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High schoolers’ satellite now orbiting Earth

By T. Rees Shapiro
Washington Post

A blaze of flame erupted from NASA's Wallops Island facility on Virginia's Eastern Shore last month as a satellite developed by students from a Virginia high school launched into space aboard a Minotaur I rocket.

The rocket launch – visible across the Eastern Seaboard in the clear night sky – culminated seven years of work for more than 50 students from Thomas Jefferson High School for Science and Technology, in Fairfax County, Va. The satellite, TJCubeSat, was the first designed and built by high school students to be sent into space. The Minotaur I’s payload included 29 satellites, which the company overseeing the launch said is the most ever carried into orbit by a single rocket.

“We were waiting for this day for so long,” said Bobby Huddleston, a 2013 TJ graduate who was among a group of alumni and students who watched the launch. “There was a sense of completion, that we had finished this project, and everyone high-fived and hugged.”

The satellite, which completes an orbit around the Earth about every 100 minutes, is designed to receive messages the students send into space; it then rebroadcasts those messages using radio waves that can be heard around the globe via ham radio. The satellite’s voice synthesizer interprets lines of text phonetically, meaning that, with slight tweaks in word structure, the messages can be “spoken” in any language.

Details about the satellite can be found at http://bit.ly/19XxR2b.

The satellite’s location can be tracked at this site: www.n2yo.com/?s=99902.

In a class of nanosatellites known for their distinctive cube shape, the TJCubeSat is about the size of a Pop-Tarts box, is small enough to fit in the palm of a hand and weighs about 2 pounds. The satellite travels at a speed of 4.5 miles per second and orbits the Earth from an altitude of about 310 miles.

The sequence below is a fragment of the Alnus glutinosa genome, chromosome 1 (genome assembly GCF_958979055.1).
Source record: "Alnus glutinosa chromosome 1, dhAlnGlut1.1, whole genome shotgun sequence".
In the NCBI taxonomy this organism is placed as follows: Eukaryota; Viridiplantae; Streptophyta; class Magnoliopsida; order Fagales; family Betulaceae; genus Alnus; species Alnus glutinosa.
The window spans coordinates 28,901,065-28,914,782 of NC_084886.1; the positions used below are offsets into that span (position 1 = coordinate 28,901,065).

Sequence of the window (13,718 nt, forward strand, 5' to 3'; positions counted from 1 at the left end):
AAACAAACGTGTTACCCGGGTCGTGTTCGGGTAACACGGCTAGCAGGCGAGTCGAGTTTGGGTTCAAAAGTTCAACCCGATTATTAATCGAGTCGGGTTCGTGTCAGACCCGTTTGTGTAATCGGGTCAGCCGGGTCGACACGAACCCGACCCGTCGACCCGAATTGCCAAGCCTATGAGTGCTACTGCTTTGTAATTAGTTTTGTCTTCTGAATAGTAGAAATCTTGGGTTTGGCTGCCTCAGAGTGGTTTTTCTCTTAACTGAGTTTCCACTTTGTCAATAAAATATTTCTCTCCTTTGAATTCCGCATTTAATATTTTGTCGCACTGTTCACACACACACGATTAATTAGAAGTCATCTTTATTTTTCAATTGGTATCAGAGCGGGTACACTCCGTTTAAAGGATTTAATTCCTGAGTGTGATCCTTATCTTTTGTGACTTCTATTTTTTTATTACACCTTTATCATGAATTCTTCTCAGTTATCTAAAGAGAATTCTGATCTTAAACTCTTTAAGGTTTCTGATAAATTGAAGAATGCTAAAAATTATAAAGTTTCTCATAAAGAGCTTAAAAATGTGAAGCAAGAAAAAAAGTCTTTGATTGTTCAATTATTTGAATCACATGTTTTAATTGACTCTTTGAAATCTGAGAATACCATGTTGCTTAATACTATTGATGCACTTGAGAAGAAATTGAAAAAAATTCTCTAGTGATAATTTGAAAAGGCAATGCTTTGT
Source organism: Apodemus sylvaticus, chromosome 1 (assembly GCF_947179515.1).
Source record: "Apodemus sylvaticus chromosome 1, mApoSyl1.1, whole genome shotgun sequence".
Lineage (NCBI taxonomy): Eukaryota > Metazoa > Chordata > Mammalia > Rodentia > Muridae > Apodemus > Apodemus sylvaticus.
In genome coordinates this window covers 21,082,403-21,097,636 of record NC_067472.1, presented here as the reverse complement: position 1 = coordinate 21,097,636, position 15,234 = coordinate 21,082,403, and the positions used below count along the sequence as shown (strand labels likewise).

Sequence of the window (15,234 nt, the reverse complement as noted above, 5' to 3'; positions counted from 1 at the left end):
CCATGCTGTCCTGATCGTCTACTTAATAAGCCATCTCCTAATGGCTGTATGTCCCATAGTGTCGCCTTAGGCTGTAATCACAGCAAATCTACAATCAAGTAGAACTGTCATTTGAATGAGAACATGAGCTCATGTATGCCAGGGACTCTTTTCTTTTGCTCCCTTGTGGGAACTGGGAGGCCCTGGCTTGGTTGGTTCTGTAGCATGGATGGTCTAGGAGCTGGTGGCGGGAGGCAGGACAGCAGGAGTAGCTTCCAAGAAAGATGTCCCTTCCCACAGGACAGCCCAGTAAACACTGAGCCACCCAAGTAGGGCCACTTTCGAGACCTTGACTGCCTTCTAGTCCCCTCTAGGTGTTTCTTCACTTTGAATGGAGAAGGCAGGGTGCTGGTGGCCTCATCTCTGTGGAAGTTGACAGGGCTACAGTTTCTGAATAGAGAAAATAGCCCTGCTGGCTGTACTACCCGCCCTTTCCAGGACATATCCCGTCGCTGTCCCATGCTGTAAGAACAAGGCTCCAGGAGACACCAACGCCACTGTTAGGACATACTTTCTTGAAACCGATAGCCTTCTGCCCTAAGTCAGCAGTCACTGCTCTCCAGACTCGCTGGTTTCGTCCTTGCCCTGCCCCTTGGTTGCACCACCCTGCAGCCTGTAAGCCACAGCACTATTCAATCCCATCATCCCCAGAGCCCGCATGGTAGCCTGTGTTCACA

Students anticipate that the satellite will stay aloft, transmitting messages and live telemetry about its position in space back to Earth, for at least three months. The satellite is equipped with miniature solar panels and could remain in low Earth orbit for up to two years.

The TJCubeSat project began in fall 2006, but it was hampered along the way by school budget cuts during the economic downturn. Once the satellite was completed, the launch date was delayed by the government shutdown, which temporarily closed NASA's Wallops Island launchpad.

The project started as an extracurricular club before becoming a systems engineering class. After school funding was curbed during the recession, satellite development became a research project for a select group of seniors. The program was initially funded with a $30,000 donation from Orbital Sciences Corp., which collaborated with the school through the project's evolution. About 50 students have taken part in the program since its inception, said Adam Kemp, a teacher at TJ and the TJCubeSat project adviser.

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